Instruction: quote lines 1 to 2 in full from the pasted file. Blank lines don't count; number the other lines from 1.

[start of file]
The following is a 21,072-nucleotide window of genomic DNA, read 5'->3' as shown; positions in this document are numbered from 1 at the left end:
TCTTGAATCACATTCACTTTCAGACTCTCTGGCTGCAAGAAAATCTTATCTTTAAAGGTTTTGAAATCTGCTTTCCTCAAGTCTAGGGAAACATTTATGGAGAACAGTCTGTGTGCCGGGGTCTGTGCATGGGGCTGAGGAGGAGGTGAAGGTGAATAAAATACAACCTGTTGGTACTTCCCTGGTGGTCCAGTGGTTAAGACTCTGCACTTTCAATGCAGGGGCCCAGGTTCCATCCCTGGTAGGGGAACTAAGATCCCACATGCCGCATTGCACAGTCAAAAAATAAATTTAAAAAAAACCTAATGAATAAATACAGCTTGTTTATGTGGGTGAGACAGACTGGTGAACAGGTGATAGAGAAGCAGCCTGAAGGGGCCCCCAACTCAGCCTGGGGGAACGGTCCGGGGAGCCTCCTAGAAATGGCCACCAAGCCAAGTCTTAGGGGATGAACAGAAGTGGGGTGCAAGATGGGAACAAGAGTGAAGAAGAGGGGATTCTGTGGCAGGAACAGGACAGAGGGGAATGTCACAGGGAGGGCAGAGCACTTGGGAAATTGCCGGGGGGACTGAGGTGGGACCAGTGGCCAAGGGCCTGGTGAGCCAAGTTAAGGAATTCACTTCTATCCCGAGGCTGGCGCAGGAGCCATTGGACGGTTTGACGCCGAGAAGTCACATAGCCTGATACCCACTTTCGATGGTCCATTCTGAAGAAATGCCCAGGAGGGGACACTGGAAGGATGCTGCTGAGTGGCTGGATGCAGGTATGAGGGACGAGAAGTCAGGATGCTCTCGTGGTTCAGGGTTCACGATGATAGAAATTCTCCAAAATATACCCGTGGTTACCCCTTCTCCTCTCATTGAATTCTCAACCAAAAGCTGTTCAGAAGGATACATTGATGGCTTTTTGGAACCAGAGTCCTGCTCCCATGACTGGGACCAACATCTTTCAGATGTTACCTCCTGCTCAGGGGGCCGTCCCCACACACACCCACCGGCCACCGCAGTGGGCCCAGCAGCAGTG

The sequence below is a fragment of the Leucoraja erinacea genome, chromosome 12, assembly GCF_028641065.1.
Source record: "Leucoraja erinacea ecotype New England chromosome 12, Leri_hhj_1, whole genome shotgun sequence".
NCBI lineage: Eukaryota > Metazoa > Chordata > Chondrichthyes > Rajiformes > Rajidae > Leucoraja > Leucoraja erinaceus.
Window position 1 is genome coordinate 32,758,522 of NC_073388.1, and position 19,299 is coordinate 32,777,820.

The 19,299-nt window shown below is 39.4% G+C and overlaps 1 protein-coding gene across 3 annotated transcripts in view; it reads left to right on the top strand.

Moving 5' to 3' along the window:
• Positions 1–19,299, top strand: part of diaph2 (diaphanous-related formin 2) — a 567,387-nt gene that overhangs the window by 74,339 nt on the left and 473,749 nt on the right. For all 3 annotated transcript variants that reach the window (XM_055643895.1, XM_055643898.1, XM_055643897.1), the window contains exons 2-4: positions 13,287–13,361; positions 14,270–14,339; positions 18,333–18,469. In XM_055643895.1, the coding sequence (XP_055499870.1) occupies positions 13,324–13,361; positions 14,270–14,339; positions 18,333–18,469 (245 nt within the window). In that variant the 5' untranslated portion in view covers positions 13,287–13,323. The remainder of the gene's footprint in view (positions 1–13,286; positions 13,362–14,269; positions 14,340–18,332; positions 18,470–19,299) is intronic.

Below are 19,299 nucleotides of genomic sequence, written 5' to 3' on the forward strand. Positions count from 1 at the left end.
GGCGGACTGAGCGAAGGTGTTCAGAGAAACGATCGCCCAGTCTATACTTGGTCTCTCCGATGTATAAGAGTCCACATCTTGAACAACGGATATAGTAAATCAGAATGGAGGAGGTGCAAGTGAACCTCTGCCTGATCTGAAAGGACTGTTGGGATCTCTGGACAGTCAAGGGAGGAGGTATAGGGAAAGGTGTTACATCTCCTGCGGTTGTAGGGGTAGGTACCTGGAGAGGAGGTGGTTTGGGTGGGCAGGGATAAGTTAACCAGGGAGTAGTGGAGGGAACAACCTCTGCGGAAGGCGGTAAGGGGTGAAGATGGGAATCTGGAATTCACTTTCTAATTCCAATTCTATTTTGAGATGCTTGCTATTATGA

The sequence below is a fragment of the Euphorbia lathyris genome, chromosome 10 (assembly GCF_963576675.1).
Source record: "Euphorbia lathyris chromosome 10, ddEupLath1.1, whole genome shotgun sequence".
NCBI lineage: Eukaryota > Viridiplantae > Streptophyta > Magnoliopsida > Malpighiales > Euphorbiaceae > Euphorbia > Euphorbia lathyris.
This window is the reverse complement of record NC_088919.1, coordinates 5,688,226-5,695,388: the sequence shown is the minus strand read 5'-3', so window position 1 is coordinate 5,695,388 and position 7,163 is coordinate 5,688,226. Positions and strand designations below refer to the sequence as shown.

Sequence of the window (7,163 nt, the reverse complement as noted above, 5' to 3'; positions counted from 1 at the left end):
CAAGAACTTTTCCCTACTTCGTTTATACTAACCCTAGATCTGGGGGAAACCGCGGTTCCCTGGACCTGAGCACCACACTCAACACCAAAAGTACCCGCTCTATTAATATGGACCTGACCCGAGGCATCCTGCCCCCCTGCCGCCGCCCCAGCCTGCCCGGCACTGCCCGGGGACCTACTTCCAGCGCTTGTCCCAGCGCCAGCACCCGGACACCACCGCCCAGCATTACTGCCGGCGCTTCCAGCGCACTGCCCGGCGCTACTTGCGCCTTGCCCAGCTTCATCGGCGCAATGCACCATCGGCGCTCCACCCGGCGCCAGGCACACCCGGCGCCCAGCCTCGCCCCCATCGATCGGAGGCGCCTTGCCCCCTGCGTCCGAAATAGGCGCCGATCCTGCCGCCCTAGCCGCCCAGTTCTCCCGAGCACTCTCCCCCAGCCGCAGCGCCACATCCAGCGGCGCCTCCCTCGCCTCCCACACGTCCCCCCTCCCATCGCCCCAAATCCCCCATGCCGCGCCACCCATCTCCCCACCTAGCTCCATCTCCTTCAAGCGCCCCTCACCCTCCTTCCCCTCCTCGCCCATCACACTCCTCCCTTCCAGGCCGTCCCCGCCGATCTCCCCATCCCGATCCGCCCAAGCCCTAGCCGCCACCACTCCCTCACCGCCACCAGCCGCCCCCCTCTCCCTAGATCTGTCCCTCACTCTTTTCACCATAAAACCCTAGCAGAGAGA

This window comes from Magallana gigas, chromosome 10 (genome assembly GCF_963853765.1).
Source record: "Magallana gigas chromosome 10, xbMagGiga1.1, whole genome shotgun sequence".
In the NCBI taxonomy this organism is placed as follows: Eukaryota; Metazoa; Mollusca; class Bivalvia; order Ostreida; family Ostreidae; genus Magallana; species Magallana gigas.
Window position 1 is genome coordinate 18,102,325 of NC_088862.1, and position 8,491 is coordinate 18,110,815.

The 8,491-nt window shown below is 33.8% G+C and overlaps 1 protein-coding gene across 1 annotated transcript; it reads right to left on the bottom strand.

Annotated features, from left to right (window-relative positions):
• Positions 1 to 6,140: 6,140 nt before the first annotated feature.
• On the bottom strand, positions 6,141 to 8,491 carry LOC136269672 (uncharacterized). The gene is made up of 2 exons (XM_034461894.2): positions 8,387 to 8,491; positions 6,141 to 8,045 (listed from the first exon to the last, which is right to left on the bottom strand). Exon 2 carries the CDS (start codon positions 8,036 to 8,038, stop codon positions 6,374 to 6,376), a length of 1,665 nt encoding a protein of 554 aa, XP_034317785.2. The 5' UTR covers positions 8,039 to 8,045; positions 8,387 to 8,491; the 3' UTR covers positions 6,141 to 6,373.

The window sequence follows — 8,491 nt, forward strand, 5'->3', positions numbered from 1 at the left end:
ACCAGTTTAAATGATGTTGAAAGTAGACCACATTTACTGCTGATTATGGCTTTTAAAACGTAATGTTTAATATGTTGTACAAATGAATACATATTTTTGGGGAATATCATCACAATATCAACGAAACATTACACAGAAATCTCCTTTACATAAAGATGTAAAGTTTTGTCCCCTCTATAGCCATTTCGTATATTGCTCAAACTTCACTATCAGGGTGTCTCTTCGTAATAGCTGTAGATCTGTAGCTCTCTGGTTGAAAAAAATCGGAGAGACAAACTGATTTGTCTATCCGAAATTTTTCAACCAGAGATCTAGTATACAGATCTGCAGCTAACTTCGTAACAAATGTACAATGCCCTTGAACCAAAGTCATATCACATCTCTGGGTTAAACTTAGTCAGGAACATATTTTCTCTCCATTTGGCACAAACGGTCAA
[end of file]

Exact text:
The following is a 21,072-nucleotide window of genomic DNA, read 5'->3' as shown; positions in this document are numbered from 1 at the left end:
TCTTGAATCACATTCACTTTCAGACTCTCTGGCTGCAAGAAAATCTTATCTTTAAAGGTTTTGAAATCTGCTTTCCTCAAGTCTAGGGAAACATTTATGGAGAACAGTCTGTGTGCCGGGGTCTGTGCATGGGGCTGAGGAGGAGGTGAAGGTGAATAAAATACAACCTGTTGGTACTTCCCTGGTGGTCCAGTGGTTAAGACTCTGCACTTTCAATGCAGGGGCCCAGGTTCCATCCCTGGTAGGGGAACTAAGATCCCACATGCCGCATTGCACAGTCAAAAAATAAATTTAAAAAAAACCTAATGAATAAATACAGCTTGTTTATGTGGGTGAGACAGACTGGTGAACAGGTGATAGAGAAGCAGCCTGAAGGGGCCCCCAACTCAGCCTGGGGGAACGGTCCGGGGAGCCTCCTAGAAATGGCCACCAAGCCAAGTCTTAGGGGATGAACAGAAGTGGGGTGCAAGATGGGAACAAGAGTGAAGAAGAGGGGATTCTGTGGCAGGAACAGGACAGAGGGGAATGTCACAGGGAGGGCAGAGCACTTGGGAAATTGCCGGGGGGACTGAGGTGGGACCAGTGGCCAAGGGCCTGGTGAGCCAAGTTAAGGAATTCACTTCTATCCCGAGGCTGGCGCAGGAGCCATTGGACGGTTTGACGCCGAGAAGTCACATAGCCTGATACCCACTTTCGATGGTCCATTCTGAAGAAATGCCCAGGAGGGGACACTGGAAGGATGCTGCTGAGTGGCTGGATGCAGGTATGAGGGACGAGAAGTCAGGATGCTCTCGTGGTTCAGGGTTCACGATGATAGAAATTCTCCAAAATATACCCGTGGTTACCCCTTCTCCTCTCATTGAATTCTCAACCAAAAGCTGTTCAGAAGGATACATTGATGGCTTTTTGGAACCAGAGTCCTGCTCCCATGACTGGGACCAACATCTTTCAGATGTTACCTCCTGCTCAGGGGGCCGTCCCCACACACACCCACCGGCCACCGCAGTGGGCCCAGCAGCAGTG